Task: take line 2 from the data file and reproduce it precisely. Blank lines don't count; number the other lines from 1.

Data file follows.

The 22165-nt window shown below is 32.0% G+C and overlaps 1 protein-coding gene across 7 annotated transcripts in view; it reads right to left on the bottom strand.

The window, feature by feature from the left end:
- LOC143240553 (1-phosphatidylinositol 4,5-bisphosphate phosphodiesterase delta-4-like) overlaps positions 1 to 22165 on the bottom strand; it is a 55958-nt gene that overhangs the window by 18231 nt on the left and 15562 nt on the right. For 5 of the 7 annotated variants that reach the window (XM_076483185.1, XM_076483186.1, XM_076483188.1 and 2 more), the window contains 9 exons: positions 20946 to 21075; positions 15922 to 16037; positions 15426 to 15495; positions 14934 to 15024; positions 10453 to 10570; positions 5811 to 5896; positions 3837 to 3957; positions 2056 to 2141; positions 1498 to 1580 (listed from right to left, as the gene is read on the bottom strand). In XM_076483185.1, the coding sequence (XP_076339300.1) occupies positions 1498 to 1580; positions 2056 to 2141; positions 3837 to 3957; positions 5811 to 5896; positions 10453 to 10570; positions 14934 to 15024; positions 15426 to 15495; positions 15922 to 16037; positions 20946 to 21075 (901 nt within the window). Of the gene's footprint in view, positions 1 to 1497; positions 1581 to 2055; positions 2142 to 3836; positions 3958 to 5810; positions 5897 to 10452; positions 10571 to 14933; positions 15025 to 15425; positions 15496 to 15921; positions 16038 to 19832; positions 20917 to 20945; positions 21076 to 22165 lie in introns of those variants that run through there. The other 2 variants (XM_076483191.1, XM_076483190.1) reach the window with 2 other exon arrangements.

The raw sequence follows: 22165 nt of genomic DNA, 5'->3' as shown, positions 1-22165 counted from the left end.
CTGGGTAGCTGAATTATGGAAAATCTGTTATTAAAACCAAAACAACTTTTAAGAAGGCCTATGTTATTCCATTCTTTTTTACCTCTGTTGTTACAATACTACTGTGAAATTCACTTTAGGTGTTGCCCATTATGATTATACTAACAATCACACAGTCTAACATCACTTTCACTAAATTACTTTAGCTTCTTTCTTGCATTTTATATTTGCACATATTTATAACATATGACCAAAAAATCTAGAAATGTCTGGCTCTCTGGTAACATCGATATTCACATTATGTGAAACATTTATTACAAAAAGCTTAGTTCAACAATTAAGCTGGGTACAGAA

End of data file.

The window, feature by feature from the left end: